I wake up in a soft bed to the sound of the radio. My cat is curled up next to me, miowing every time I move to hit the snooze button – resettling when I lie back and tuck the covers more closely around me. My arm is cold, curled above the covers around him, feeling his soft fur against my skin.
In the car, I fret about filling my gas tank before the day starts too far. I put five dollars in yesterday, but it needs to be completely filled – I have at least sixty miles to drive today, only half of them covered by mileage.
Sonali Kohakar is on the radio, her words not penetrating my fogged brain as I drive to the first stop, but I know her voice as she signs off for the morning. I feel vaguely guilty – I never manage to get up in the morning to listen to her show unless I have to, and I always forget to listen to the podcast in the evening.
I wake up my first client of the day, rush through reminders, chant ‘gas gas gas’ in my mind so I don’t miss my stop. The gas station, thirteen cents cheaper than the one katty corner to it, is a game of tetris with cars. I wave to the attendants I know; I’m there so often.
The radio is covering the demonstrations in Cairo, Egypt. There’s a young woman, she sounds younger than me – her voice clear and sweet and full of laughter despite her situation. “I’m staying until it’s done,” she says. “I don’t think there’s anything for me if Mubarak stays in power. They recorded me saying, ‘Down with Mubarak’.”
I wonder what it would take for me to be recorded saying, “Down with…” anyone. Would I do it if I knew I could be killed for it? My own cowardice is bitter.
Things don’t go well at my second stop, and I wonder how much of it is me, tight and guilty and stressed. What do I bring in to cause failure? How can I ultimately tell; the variables are so numerous that any sort of sensible analysis seems hopeless. I’m caught up again in a cycle of thoughts which have been increasingly bothering me – how much of my analysis of what “should” be worked on, be the focus, valid? Obviously, keeping basics like food and shelter, but there’s pressure for more, to shape people into “citizens” in some way which has an army of unspoken assumptions about what a person should be.
How can I serve my clients and be an agent for the state?
Supposed supporters of Mumbarak are now approaching the demonstrations – demonstrations which are being described as peaceful, clean, celebratory. Violence is breaking out, they say. I know elsewhere, on other radio stations, the language will be of violence “breaking out” in the “riot” in Cairo. I believe what I listen to, others believe what they listen to – and I wonder how we can determine the veracity of our sources of information. I’m biased toward the underdog, the citizens, the people who just want a peaceful world without fear; language about them will always draw my sympathy.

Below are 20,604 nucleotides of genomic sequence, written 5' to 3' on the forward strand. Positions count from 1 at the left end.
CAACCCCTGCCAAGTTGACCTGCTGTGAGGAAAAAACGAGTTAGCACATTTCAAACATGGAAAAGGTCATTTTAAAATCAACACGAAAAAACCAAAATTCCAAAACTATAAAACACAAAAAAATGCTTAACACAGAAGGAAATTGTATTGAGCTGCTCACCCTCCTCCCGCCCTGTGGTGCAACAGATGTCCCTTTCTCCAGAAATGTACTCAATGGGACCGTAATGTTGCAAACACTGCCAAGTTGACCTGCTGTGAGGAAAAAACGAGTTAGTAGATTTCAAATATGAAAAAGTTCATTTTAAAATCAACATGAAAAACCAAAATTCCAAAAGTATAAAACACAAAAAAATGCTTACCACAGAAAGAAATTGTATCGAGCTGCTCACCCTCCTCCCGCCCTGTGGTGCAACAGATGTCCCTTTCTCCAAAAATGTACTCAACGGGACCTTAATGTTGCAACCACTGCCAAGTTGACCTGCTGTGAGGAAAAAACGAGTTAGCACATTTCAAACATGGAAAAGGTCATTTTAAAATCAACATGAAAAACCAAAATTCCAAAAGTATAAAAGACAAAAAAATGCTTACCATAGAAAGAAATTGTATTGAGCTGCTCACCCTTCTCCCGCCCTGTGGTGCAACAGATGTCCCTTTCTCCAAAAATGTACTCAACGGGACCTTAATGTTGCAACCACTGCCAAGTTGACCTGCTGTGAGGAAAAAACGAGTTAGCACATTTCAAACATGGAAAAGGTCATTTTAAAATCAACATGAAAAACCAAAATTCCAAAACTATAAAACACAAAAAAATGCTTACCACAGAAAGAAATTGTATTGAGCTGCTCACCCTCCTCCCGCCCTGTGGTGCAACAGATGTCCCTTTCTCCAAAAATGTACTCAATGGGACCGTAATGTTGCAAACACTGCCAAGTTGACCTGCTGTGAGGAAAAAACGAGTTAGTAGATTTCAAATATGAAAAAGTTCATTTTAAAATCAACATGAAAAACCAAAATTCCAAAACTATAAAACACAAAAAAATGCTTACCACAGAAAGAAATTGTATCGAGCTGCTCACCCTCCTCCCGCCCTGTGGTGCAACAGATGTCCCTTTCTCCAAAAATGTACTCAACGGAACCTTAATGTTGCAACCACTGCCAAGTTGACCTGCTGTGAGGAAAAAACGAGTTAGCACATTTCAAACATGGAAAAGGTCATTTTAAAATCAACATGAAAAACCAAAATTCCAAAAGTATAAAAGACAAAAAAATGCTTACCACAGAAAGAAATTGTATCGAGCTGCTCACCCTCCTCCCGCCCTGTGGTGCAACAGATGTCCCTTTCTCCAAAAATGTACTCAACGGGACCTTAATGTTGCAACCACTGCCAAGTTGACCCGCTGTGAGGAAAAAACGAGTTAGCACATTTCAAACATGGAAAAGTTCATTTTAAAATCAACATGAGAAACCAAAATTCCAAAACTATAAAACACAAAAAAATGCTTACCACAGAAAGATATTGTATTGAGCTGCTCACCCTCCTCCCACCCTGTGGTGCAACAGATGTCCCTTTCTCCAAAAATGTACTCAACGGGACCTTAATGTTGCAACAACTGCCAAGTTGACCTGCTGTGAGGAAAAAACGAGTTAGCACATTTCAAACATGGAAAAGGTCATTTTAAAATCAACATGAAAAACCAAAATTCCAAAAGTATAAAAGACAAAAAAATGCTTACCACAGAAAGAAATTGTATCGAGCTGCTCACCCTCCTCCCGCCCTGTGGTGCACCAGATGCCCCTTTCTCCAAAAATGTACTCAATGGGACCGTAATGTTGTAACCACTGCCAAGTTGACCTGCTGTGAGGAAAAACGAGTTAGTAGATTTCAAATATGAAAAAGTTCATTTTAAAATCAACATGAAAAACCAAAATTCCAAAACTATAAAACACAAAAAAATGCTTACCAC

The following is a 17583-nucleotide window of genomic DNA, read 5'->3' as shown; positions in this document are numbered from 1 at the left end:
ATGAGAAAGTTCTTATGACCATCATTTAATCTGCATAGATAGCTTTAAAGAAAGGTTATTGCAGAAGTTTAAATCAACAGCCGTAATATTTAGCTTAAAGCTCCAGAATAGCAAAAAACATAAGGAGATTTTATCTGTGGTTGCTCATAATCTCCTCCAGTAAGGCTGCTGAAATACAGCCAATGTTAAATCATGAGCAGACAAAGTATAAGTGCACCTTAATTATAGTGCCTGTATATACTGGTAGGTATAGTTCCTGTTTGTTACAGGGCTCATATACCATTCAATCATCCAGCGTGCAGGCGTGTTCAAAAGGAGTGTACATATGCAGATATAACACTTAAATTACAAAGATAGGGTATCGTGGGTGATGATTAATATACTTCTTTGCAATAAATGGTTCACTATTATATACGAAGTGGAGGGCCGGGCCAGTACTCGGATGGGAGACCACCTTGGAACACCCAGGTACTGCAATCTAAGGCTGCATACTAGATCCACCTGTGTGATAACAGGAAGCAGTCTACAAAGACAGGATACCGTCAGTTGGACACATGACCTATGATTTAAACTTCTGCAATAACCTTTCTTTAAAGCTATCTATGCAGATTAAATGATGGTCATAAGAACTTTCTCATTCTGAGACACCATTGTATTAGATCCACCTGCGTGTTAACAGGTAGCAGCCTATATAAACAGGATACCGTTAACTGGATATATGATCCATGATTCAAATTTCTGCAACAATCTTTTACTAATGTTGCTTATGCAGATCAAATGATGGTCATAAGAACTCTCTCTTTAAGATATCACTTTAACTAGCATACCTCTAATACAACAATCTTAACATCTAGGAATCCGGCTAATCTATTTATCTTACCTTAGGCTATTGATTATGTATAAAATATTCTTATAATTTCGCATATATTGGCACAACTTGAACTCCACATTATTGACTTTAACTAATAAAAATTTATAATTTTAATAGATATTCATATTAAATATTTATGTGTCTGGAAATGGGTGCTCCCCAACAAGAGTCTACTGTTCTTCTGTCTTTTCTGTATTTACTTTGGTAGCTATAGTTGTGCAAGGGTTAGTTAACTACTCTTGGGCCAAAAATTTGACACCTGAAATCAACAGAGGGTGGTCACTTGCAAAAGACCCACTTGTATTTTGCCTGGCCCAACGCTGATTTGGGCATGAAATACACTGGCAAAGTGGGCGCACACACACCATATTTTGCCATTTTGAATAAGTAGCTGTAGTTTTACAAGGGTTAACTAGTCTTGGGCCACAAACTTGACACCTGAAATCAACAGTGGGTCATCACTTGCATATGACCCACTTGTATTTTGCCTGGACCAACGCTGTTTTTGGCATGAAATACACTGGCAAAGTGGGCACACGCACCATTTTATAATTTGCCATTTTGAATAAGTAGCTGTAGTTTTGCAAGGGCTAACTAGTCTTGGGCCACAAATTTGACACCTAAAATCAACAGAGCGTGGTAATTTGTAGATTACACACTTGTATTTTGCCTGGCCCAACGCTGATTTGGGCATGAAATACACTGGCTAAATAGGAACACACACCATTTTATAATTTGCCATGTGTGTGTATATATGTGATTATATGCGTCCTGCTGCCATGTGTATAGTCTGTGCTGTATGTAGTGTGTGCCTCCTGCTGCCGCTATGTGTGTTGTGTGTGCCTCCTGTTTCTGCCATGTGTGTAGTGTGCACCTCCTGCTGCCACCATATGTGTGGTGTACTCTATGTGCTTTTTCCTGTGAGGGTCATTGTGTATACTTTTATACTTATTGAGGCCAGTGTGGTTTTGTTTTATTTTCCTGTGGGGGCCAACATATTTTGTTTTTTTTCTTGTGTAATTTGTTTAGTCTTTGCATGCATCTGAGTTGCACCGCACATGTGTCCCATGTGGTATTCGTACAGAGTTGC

I stop at Starbucks, which has signs on the wall advertizing their word for a better world. To illustrate this, brown people work on coffee plantations in de-saturated photographs. What would it be like if those people were white?
Out better world, built by the labor of the brown.
My favorite discussion board has gotten into get another debate about Palestine and Israel, one without many insults. I feel ignorant, despite hearing about the issue a lot, it seems too often be talked about vaguely, idealistically, politically, with the moments of specific events standing out starkly – the image of three teenage girls dead, and one blinded in one eye. A doctor frantically trying to get help for children bombed in his very own home, calling a friend on television. This doctor preaches peace now, when he speaks, even after the death of so many dear to him. His preaching seems to fall far short of those who could bring about peace.
I wonder what would take me out on the streets.
I had once said something like the Japanese interment camps might have, but looking at the detention of undocumented people … I’m not so sure. It didn’t take me onto the streets, after all.
Would I have hidden Jews in my home in Germany?
I return to the radio with my drink, driving and listening as the radio followed the lead of the blog I read, to Palestine and Israel. In my mind the two conversations are confused, tangled up like a hairball. I’m not sure what I think anymore, except I’m tired of people getting hurt and dying. I’m tired of suffering.
How much do I contribute to that suffering, unseen to me?
Another client, trying to make peace in a smaller place – and another thread of thought intrudes; how do we deal peacefully with aggression? How can aggression be contained without either matching aggression or concession?
What role does being “weak” play into it?
I remember a conference I was at, years ago. People began to speak of their Utopias – no cars, no Starbucks, everyone wearing sandals and walking to a spiritual center. What about the people who need cars, who can’t walk down paths, who don’t want to be spiritual, I wanted to rail at them. Who are the people your Utopia excludes without you seeing?
Who are the people my Utopia excludes without me seeing?
When I wish for peace, for an end to violence and suffering, what is the cost there? Who has to pay it?
I imagine myself there, in Cairo, linking arm and arm with others to protect a library, to protect a square, from “thugs” and “pro-Mumbarak” forces.
But I’m not there. I’m here with my Starbucks and my clients.
I could leave, abandon my things and everything comfortable, use my last paycheck to fly to Cairo and link arms. Maybe.
Who would take my clients shopping? Who would listen to them?
Do I listen to them?
The Story About The Man And The Dog
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